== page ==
Managed Identities

Each virtual machine can have an identity to access other Azure services. Work with VMs, the Instance Metadata Service and Azure Key Vault. Initially use the REST API via curl and then move on to the Azure CLI.


Managed identities are the preferred security principal to use for trusted compute as it provides a sensible start of the trust chain.

Rather than going through an authentication process for their access token, the logon process for a managed identity gets the token from the Instance Metadata Service. There is an internal IMDS endpoint at which provides the token. The same service can also be used to query Azure for other information such as resourceID, tenant and subscription IDs, tags, location etc.

Managed identities are used extensively across Azure for virtual machines, containers, and services. They can be system assigned, with the same lifecycle as the compute they are associated with, or user created and assigned.

At the moment the functionality only works with REST API calls, so we will look at how managed identities work with REST APIs on a standard Azure VM and then look at doing the same with one of our on prem machines.

We will work through this slowly, step by step, so that you understand the API calls, the tokens, RBAC assignments, plus management plane v data plane actions.

Resource group

  • Create the resource group and set default environment variables.

    az group create --name managed_identity_lab --location uksouth
    export AZURE_DEFAULTS_GROUP=managed_identity_lab
    export AZURE_DEFAULTS_LOCATION=uksouth

    Exporting the two Azure defaults environment variables overrides and defaults set with az configure --defaults, but only for the duration of the session. Using these defaults saves having to specify the --resource-group and --location switches for the remainder of the lab.

Create the key vault and secret

Key Vault has a choice of permission models - the original access policies plus the newer RBAC roles.

  • Create a key vault

    • use the access policies
    • set soft delete retention to the minimum
    resourceGroupId=$(az group show --name managed_identity_lab --query id --output tsv)
    vault=keyvault-$(md5sum <<< $resourceGroupId | cut -c1-8)
    az keyvault create --name $vault --retention-days 7
    keyvaultId=$(az keyvault show --name $vault --query id --output tsv)

    Using md5sum on the resource group ID gives us a predictable uniq code to include in the FQDN.

  • Add an access policy

    Add an access policy for yourself so that you can get, list and set secrets.

    objectId=$(az ad signed-in-user show --query objectId --output tsv)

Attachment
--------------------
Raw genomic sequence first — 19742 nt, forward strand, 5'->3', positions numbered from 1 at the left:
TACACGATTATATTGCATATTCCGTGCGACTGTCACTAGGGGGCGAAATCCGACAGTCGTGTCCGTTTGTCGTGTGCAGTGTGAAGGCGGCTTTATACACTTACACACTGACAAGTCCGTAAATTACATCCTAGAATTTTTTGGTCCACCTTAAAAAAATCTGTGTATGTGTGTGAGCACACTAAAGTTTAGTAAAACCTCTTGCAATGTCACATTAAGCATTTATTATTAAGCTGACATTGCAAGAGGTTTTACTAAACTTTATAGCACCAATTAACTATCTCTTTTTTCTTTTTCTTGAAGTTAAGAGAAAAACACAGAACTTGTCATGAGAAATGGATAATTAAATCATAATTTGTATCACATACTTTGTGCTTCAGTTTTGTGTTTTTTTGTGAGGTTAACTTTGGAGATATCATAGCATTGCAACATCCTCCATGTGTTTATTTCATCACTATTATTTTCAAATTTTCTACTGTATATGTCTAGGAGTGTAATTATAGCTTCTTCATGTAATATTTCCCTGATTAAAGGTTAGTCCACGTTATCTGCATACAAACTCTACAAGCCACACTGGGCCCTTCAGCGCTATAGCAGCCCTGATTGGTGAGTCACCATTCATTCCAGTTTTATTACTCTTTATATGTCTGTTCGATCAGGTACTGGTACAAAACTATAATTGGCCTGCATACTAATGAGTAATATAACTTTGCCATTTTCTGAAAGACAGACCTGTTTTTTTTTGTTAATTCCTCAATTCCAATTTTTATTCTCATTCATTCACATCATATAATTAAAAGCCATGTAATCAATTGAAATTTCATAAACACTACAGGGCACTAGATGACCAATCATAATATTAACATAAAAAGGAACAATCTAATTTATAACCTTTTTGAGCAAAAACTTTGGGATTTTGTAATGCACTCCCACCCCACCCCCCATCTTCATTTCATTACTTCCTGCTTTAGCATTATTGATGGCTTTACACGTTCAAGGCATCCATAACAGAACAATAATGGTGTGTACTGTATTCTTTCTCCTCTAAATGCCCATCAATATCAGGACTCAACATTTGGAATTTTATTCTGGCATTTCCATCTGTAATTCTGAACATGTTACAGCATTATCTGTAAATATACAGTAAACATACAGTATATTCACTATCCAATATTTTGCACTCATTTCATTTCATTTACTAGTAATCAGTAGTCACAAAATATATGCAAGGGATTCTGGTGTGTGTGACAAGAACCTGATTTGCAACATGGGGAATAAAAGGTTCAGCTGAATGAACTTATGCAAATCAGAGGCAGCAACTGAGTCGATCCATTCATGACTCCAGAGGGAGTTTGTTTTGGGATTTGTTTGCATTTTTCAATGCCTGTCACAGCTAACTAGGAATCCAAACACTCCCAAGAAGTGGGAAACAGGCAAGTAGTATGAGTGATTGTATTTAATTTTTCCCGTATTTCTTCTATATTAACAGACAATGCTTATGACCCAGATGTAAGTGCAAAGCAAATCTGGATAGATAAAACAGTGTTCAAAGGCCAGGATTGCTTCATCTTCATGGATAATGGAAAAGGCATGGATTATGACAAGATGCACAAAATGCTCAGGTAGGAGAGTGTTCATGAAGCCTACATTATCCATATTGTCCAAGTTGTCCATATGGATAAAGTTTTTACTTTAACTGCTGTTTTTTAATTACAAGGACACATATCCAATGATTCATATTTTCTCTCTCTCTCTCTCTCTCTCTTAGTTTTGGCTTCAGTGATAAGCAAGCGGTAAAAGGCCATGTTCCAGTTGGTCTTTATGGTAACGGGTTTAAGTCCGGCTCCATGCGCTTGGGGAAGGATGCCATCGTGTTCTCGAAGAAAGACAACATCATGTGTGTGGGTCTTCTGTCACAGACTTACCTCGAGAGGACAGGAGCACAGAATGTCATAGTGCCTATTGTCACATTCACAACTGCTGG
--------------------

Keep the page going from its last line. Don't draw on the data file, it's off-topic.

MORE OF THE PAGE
az keyvault set-policy --secret-permissions get list set --name $vault --object-id $objectId
  • Add a secret called portal-phrase

    az keyvault secret set --vault-name $vault --name "portal-phrase" --value "TheCakeIsALie"
    secretId=$(az keyvault secret show --vault-name $vault --name portal-phrase --query id --output tsv)

    The key vault can store anything useful to scripting within a virtual machine, such as client IDs and secrets fpr service principals, connection strings to databases, certificates for host to host SSL, etc.

Create a virtual machine

  • Virtual machine

    az vm create --name ubuntu \
    --image UbuntuLTS --os-disk-name ubuntu-os \
    --vnet-name myVnet --subnet mySubnet --public-ip-address ubuntu-pip \
    --assign-identity '[system]' \
    --tags site=citadel lab=identity vault=$vault \

    The vault name is one of the tags for the VM.

    Note that we could have used the --scope and --role switches to create an RBAC role assignment for the system identity. We want to do this manually later so have omitted these intentionally.

    We could also have created an identity user with the az identity create command and then use assigned that identity to the VM. This is very useful when separating out the Contributor actions such as creating VMs and assigning identities, and the User Access Administrator actions such as role assignment creation.

    Multiple identities can be assigned.


This lab uses variables extensively. If you are using CLoud Shell then you may lose your session. If so, rest the variables using this code block:

export AZURE_DEFAULTS_GROUP=managed_identity_lab
resourceGroupId=$(az group show --name managed_identity_lab --query id --output tsv)
publicIp=$(az network public-ip show --name ubuntu-pip --query ipAddress --output tsv)
vault=keyvault-$(md5sum <<< $resourceGroupId | cut -c1-8)
keyvaultId=$(az keyvault show --name $vault --query id --output tsv)
secretId=$(az keyvault secret show --vault-name $vault --name portal-phrase --query id --output tsv)

Instance Metadata Service